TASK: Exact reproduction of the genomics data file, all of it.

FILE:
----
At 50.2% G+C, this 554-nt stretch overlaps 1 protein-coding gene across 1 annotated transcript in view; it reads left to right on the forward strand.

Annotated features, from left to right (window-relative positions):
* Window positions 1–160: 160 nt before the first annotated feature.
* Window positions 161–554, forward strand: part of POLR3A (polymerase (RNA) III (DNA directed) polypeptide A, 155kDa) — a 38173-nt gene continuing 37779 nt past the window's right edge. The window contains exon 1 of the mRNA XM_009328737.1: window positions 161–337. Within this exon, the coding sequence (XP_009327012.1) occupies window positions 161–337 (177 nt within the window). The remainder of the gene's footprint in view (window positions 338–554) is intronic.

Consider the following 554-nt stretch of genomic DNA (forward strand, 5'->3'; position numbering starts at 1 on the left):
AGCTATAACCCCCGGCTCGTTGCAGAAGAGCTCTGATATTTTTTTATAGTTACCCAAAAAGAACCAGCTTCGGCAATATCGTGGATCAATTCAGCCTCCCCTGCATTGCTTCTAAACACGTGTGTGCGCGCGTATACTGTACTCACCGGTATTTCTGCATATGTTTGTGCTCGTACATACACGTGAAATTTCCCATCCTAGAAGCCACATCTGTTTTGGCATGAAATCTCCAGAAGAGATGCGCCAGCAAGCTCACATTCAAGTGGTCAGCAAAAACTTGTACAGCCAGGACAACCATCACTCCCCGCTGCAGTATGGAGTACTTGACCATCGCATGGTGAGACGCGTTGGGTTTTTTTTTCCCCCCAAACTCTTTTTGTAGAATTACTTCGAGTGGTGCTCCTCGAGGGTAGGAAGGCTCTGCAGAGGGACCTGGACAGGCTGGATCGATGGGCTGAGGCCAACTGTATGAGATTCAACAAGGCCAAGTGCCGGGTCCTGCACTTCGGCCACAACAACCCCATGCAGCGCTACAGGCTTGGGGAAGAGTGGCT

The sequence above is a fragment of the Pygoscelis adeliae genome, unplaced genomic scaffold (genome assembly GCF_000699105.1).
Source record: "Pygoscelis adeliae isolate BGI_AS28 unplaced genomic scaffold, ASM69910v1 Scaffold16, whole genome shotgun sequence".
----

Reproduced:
At 50.2% G+C, this 554-nt stretch overlaps 1 protein-coding gene across 1 annotated transcript in view; it reads left to right on the forward strand.

Annotated features, from left to right (window-relative positions):
* Window positions 1–160: 160 nt before the first annotated feature.
* Window positions 161–554, forward strand: part of POLR3A (polymerase (RNA) III (DNA directed) polypeptide A, 155kDa) — a 38173-nt gene continuing 37779 nt past the window's right edge. The window contains exon 1 of the mRNA XM_009328737.1: window positions 161–337. Within this exon, the coding sequence (XP_009327012.1) occupies window positions 161–337 (177 nt within the window). The remainder of the gene's footprint in view (window positions 338–554) is intronic.

Consider the following 554-nt stretch of genomic DNA (forward strand, 5'->3'; position numbering starts at 1 on the left):
AGCTATAACCCCCGGCTCGTTGCAGAAGAGCTCTGATATTTTTTTATAGTTACCCAAAAAGAACCAGCTTCGGCAATATCGTGGATCAATTCAGCCTCCCCTGCATTGCTTCTAAACACGTGTGTGCGCGCGTATACTGTACTCACCGGTATTTCTGCATATGTTTGTGCTCGTACATACACGTGAAATTTCCCATCCTAGAAGCCACATCTGTTTTGGCATGAAATCTCCAGAAGAGATGCGCCAGCAAGCTCACATTCAAGTGGTCAGCAAAAACTTGTACAGCCAGGACAACCATCACTCCCCGCTGCAGTATGGAGTACTTGACCATCGCATGGTGAGACGCGTTGGGTTTTTTTTTCCCCCCAAACTCTTTTTGTAGAATTACTTCGAGTGGTGCTCCTCGAGGGTAGGAAGGCTCTGCAGAGGGACCTGGACAGGCTGGATCGATGGGCTGAGGCCAACTGTATGAGATTCAACAAGGCCAAGTGCCGGGTCCTGCACTTCGGCCACAACAACCCCATGCAGCGCTACAGGCTTGGGGAAGAGTGGCT

The sequence above is a fragment of the Pygoscelis adeliae genome, unplaced genomic scaffold (genome assembly GCF_000699105.1).
Source record: "Pygoscelis adeliae isolate BGI_AS28 unplaced genomic scaffold, ASM69910v1 Scaffold16, whole genome shotgun sequence".